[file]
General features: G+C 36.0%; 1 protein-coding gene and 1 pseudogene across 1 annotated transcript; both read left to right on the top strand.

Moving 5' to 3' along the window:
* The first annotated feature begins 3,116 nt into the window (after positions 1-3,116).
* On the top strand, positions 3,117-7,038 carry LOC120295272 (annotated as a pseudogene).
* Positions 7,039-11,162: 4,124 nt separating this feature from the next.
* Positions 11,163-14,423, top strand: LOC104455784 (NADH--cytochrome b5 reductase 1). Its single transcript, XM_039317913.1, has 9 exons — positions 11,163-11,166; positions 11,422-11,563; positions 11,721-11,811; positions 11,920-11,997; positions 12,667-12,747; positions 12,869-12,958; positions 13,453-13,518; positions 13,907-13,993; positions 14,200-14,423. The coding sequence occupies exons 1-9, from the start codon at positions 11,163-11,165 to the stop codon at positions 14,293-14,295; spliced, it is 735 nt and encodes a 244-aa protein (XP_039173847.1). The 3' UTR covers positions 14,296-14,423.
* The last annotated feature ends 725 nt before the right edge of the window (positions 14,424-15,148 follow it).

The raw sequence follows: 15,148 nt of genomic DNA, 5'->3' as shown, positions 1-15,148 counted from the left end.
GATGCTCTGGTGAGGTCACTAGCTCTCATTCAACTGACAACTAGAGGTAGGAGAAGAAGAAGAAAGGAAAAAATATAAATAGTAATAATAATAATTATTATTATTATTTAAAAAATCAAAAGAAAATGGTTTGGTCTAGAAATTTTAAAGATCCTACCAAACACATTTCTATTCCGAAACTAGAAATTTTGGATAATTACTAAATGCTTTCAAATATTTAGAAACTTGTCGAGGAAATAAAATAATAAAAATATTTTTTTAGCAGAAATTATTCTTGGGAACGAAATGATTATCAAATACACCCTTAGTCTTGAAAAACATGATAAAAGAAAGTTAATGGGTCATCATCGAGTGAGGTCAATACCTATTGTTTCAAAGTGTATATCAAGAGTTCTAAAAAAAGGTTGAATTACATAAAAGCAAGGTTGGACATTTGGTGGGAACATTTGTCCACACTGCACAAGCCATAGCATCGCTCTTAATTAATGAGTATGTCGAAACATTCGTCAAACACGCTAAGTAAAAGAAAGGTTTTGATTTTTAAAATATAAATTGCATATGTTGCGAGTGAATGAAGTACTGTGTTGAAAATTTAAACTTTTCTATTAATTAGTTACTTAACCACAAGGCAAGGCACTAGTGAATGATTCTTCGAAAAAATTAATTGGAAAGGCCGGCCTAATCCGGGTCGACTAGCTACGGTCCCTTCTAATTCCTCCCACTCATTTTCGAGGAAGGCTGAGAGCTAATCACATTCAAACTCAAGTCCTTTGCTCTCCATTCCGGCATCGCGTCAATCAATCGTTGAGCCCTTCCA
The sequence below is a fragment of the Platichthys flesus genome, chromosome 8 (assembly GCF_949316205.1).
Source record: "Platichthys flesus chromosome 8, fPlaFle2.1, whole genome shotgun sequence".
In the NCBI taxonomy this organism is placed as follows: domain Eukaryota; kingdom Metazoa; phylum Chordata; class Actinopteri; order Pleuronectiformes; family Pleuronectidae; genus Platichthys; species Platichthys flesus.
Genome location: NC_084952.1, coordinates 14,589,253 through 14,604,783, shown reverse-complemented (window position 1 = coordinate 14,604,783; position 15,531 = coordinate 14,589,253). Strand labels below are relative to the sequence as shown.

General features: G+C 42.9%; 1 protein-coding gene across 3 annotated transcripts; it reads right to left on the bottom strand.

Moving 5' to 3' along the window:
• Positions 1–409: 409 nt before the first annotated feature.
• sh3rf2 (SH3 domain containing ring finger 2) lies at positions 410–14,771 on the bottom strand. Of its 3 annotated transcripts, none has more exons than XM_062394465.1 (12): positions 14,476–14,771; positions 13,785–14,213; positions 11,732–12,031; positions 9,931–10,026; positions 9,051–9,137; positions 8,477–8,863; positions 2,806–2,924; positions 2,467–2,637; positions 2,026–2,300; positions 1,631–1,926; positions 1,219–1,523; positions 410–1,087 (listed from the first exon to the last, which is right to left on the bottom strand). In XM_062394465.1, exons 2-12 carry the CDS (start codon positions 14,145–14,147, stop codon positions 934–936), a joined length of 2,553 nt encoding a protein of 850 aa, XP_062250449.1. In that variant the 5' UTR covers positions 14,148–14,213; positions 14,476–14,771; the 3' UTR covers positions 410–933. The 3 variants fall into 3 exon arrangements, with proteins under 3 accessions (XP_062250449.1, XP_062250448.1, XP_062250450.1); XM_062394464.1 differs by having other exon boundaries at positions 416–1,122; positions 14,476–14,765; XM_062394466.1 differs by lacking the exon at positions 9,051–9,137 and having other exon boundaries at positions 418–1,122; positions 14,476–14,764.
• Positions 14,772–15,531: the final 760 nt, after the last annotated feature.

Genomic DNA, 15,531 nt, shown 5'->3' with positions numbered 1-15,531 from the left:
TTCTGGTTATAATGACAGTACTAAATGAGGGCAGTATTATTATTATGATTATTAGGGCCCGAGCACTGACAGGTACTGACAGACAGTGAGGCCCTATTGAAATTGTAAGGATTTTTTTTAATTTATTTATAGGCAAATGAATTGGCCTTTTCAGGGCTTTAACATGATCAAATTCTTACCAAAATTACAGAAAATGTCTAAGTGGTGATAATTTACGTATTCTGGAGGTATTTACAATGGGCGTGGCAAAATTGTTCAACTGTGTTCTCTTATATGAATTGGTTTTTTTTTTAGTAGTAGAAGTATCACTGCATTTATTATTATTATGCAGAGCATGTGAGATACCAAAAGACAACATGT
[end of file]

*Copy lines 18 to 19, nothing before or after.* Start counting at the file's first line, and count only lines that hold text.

• Positions 14,772–15,531: the final 760 nt, after the last annotated feature.

Genomic DNA, 15,531 nt, shown 5'->3' with positions numbered 1-15,531 from the left: